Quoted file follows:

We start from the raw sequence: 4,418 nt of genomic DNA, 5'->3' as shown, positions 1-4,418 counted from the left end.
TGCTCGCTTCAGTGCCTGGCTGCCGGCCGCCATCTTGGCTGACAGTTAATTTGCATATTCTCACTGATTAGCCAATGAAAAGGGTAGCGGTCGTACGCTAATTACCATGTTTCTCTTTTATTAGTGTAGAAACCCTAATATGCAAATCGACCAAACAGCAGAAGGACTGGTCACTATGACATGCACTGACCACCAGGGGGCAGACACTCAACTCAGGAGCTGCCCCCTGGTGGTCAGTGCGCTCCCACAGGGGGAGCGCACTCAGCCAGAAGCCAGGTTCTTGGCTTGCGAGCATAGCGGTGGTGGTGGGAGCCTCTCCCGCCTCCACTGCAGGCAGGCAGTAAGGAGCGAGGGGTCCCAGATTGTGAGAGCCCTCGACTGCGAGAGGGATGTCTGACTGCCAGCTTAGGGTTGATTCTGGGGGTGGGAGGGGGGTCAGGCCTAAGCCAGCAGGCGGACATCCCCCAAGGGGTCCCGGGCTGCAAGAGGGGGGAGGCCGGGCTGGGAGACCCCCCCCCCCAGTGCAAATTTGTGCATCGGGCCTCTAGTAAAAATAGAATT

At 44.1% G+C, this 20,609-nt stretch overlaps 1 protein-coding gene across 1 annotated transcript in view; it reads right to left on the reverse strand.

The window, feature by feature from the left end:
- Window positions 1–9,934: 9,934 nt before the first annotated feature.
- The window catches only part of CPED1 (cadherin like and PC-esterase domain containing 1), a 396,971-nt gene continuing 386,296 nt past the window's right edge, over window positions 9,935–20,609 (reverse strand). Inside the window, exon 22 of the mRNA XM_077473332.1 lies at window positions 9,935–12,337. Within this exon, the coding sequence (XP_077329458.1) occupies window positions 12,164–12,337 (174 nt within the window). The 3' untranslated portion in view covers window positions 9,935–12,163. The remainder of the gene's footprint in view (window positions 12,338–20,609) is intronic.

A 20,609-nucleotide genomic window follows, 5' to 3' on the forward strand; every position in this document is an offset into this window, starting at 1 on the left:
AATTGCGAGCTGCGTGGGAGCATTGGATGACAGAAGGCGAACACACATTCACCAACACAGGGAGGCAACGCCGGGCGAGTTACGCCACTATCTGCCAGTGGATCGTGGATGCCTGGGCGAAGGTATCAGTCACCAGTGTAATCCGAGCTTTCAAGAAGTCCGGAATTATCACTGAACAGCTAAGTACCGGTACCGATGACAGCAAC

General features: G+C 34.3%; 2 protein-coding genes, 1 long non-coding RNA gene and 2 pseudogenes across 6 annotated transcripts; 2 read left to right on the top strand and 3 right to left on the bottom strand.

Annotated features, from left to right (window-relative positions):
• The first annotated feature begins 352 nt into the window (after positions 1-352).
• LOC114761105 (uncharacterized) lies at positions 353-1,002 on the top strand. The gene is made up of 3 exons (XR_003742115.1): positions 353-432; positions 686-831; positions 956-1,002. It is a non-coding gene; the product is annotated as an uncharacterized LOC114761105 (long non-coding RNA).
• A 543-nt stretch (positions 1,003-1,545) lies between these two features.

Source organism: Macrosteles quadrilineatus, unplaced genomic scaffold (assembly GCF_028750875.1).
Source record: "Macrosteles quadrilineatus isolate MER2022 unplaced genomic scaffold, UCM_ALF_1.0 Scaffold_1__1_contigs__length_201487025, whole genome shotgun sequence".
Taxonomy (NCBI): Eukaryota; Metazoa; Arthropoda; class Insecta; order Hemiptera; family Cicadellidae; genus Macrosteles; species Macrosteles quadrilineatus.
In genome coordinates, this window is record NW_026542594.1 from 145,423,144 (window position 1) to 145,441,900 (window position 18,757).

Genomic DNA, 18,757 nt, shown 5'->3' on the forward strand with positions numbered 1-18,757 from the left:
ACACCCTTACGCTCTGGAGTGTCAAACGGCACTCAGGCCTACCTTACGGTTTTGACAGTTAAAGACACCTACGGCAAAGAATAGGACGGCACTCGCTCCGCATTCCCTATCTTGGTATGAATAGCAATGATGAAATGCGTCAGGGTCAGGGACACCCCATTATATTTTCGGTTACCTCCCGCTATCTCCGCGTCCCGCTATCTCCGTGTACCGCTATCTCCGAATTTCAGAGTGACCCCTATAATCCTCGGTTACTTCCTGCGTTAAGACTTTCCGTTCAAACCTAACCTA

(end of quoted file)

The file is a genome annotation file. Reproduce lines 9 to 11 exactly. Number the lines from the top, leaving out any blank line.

General features: G+C 34.3%; 2 protein-coding genes, 1 long non-coding RNA gene and 2 pseudogenes across 6 annotated transcripts; 2 read left to right on the top strand and 3 right to left on the bottom strand.

Annotated features, from left to right (window-relative positions):
• The first annotated feature begins 352 nt into the window (after positions 1-352).